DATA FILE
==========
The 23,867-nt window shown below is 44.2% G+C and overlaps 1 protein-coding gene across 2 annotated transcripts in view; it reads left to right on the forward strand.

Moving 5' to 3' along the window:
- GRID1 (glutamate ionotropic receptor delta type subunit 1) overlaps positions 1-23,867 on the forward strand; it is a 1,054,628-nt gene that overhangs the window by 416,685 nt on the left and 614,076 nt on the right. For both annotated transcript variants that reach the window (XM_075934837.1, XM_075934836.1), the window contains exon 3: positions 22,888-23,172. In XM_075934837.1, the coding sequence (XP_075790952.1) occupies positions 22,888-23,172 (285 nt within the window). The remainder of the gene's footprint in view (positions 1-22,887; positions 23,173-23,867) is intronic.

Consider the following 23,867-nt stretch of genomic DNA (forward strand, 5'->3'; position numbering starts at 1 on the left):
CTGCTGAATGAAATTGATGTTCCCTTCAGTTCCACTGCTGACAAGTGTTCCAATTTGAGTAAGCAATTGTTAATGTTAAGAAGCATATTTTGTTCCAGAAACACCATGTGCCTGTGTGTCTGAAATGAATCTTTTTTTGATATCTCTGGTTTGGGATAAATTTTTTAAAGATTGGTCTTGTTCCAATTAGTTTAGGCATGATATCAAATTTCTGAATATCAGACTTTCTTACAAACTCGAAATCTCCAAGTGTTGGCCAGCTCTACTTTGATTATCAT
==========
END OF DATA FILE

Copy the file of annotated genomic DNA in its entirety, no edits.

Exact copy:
The 23,867-nt window shown below is 44.2% G+C and overlaps 1 protein-coding gene across 2 annotated transcripts in view; it reads left to right on the forward strand.

Moving 5' to 3' along the window:
- GRID1 (glutamate ionotropic receptor delta type subunit 1) overlaps positions 1-23,867 on the forward strand; it is a 1,054,628-nt gene that overhangs the window by 416,685 nt on the left and 614,076 nt on the right. For both annotated transcript variants that reach the window (XM_075934837.1, XM_075934836.1), the window contains exon 3: positions 22,888-23,172. In XM_075934837.1, the coding sequence (XP_075790952.1) occupies positions 22,888-23,172 (285 nt within the window). The remainder of the gene's footprint in view (positions 1-22,887; positions 23,173-23,867) is intronic.

Consider the following 23,867-nt stretch of genomic DNA (forward strand, 5'->3'; position numbering starts at 1 on the left):
CTGCTGAATGAAATTGATGTTCCCTTCAGTTCCACTGCTGACAAGTGTTCCAATTTGAGTAAGCAATTGTTAATGTTAAGAAGCATATTTTGTTCCAGAAACACCATGTGCCTGTGTGTCTGAAATGAATCTTTTTTTGATATCTCTGGTTTGGGATAAATTTTTTAAAGATTGGTCTTGTTCCAATTAGTTTAGGCATGATATCAAATTTCTGAATATCAGACTTTCTTACAAACTCGAAATCTCCAAGTGTTGGCCAGCTCTACTTTGATTATCAT